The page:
This post isn't political. But any and all compensation issues in a pandemic are interesting to me, which is why I had one of my Robotsfavorite compensation experts - Ann Bares - join me on my BEST BOSS EVER podcast to talk about managing compensation strategy in a pandemic world.

One of the the things that came up (I asked Ann!) was the fact that a lot of companies felt that the $600 per week federal unemployment benefit was preventing capable people from re-entering the workforce. As a leader in a recruiting company, I would tell you that our clients believe this to be true.  Ann had a great response, telling me that beyond the reality of whether people with access to federal unemployment were slow to return to work, she's more concerned and focused strategically on the 2nd and 3rd order consequences/impact of any comp program (including expanded unemployment as an example of that).

That was a "mind blown" moment for me, and I ended up wondering aloud whether difficulty finding needed labor may encourage companies to invest and go "all in" in areas like automation at this point.  Which ultimately harms employment for the sector of jobs in question.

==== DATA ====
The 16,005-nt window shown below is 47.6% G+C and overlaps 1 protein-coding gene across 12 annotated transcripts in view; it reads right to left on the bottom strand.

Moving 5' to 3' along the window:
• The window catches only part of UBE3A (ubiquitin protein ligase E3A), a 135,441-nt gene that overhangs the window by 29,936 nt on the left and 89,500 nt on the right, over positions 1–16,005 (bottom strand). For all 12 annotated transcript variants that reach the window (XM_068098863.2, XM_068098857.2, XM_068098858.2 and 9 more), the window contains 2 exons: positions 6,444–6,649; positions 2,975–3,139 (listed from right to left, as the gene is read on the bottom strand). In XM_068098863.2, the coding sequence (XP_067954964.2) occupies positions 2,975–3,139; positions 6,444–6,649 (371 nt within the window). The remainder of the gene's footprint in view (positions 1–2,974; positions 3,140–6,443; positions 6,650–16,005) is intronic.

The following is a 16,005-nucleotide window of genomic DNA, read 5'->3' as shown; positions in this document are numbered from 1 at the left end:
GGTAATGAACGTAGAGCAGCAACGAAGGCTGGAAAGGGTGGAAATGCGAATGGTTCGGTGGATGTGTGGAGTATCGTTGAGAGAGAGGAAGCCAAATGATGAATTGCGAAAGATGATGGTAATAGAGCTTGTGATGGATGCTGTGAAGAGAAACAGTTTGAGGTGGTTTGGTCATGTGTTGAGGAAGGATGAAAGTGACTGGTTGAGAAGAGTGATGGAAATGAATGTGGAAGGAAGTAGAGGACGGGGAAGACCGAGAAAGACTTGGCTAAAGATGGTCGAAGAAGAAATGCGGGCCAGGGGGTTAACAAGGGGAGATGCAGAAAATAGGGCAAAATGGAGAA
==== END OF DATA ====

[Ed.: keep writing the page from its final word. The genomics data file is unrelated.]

That's the thing about unintended consequences - you never see them coming.

Check out my podcast with Ann Bares below!

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Welcome to Best Boss Ever, the podcast dedicated to helping you develop managers who build great teams. In this episode, Kris Dunn talks about the issues with Managing Compensation Strategy in a Pandemic World with Ann Bares, his favorite industry compensation expert at Altura Consulting Group and writer at Compensation Force.

Don't forget to subscribe to this podcast on Apple PodcastsSpotify or Google Play. Rate and Review if you like what you hear!

On to the show (email subscribers, click here if you don't see the podcast player)...